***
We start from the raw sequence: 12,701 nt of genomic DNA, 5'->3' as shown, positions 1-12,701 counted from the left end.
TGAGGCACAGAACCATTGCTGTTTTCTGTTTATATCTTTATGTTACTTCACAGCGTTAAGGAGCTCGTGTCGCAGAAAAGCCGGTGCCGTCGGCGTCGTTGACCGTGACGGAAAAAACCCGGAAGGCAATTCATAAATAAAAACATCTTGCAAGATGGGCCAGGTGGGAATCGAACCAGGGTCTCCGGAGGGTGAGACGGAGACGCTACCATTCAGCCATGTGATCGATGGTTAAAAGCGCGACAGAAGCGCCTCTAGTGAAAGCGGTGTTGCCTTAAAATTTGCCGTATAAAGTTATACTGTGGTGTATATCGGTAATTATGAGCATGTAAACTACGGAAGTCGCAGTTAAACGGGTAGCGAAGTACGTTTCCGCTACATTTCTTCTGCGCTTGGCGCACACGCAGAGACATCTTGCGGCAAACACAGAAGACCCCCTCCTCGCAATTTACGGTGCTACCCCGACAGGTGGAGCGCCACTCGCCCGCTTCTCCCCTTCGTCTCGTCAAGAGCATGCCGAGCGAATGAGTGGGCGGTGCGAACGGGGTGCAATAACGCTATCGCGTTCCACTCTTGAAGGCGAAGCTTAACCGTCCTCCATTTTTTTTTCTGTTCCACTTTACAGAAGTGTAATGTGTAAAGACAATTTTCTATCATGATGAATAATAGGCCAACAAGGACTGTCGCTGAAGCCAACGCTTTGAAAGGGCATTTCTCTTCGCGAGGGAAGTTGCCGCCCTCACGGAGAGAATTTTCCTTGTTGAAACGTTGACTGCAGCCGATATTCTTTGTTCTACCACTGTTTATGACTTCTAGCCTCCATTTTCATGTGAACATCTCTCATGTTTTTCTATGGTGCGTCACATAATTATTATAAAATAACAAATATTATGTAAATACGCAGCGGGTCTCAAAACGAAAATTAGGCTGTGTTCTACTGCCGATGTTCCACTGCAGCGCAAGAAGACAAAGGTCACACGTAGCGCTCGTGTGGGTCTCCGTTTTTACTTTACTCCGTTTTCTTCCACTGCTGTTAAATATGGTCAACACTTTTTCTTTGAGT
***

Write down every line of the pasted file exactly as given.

We start from the raw sequence: 12,701 nt of genomic DNA, 5'->3' as shown, positions 1-12,701 counted from the left end.
TGAGGCACAGAACCATTGCTGTTTTCTGTTTATATCTTTATGTTACTTCACAGCGTTAAGGAGCTCGTGTCGCAGAAAAGCCGGTGCCGTCGGCGTCGTTGACCGTGACGGAAAAAACCCGGAAGGCAATTCATAAATAAAAACATCTTGCAAGATGGGCCAGGTGGGAATCGAACCAGGGTCTCCGGAGGGTGAGACGGAGACGCTACCATTCAGCCATGTGATCGATGGTTAAAAGCGCGACAGAAGCGCCTCTAGTGAAAGCGGTGTTGCCTTAAAATTTGCCGTATAAAGTTATACTGTGGTGTATATCGGTAATTATGAGCATGTAAACTACGGAAGTCGCAGTTAAACGGGTAGCGAAGTACGTTTCCGCTACATTTCTTCTGCGCTTGGCGCACACGCAGAGACATCTTGCGGCAAACACAGAAGACCCCCTCCTCGCAATTTACGGTGCTACCCCGACAGGTGGAGCGCCACTCGCCCGCTTCTCCCCTTCGTCTCGTCAAGAGCATGCCGAGCGAATGAGTGGGCGGTGCGAACGGGGTGCAATAACGCTATCGCGTTCCACTCTTGAAGGCGAAGCTTAACCGTCCTCCATTTTTTTTTCTGTTCCACTTTACAGAAGTGTAATGTGTAAAGACAATTTTCTATCATGATGAATAATAGGCCAACAAGGACTGTCGCTGAAGCCAACGCTTTGAAAGGGCATTTCTCTTCGCGAGGGAAGTTGCCGCCCTCACGGAGAGAATTTTCCTTGTTGAAACGTTGACTGCAGCCGATATTCTTTGTTCTACCACTGTTTATGACTTCTAGCCTCCATTTTCATGTGAACATCTCTCATGTTTTTCTATGGTGCGTCACATAATTATTATAAAATAACAAATATTATGTAAATACGCAGCGGGTCTCAAAACGAAAATTAGGCTGTGTTCTACTGCCGATGTTCCACTGCAGCGCAAGAAGACAAAGGTCACACGTAGCGCTCGTGTGGGTCTCCGTTTTTACTTTACTCCGTTTTCTTCCACTGCTGTTAAATATGGTCAACACTTTTTCTTTGAGT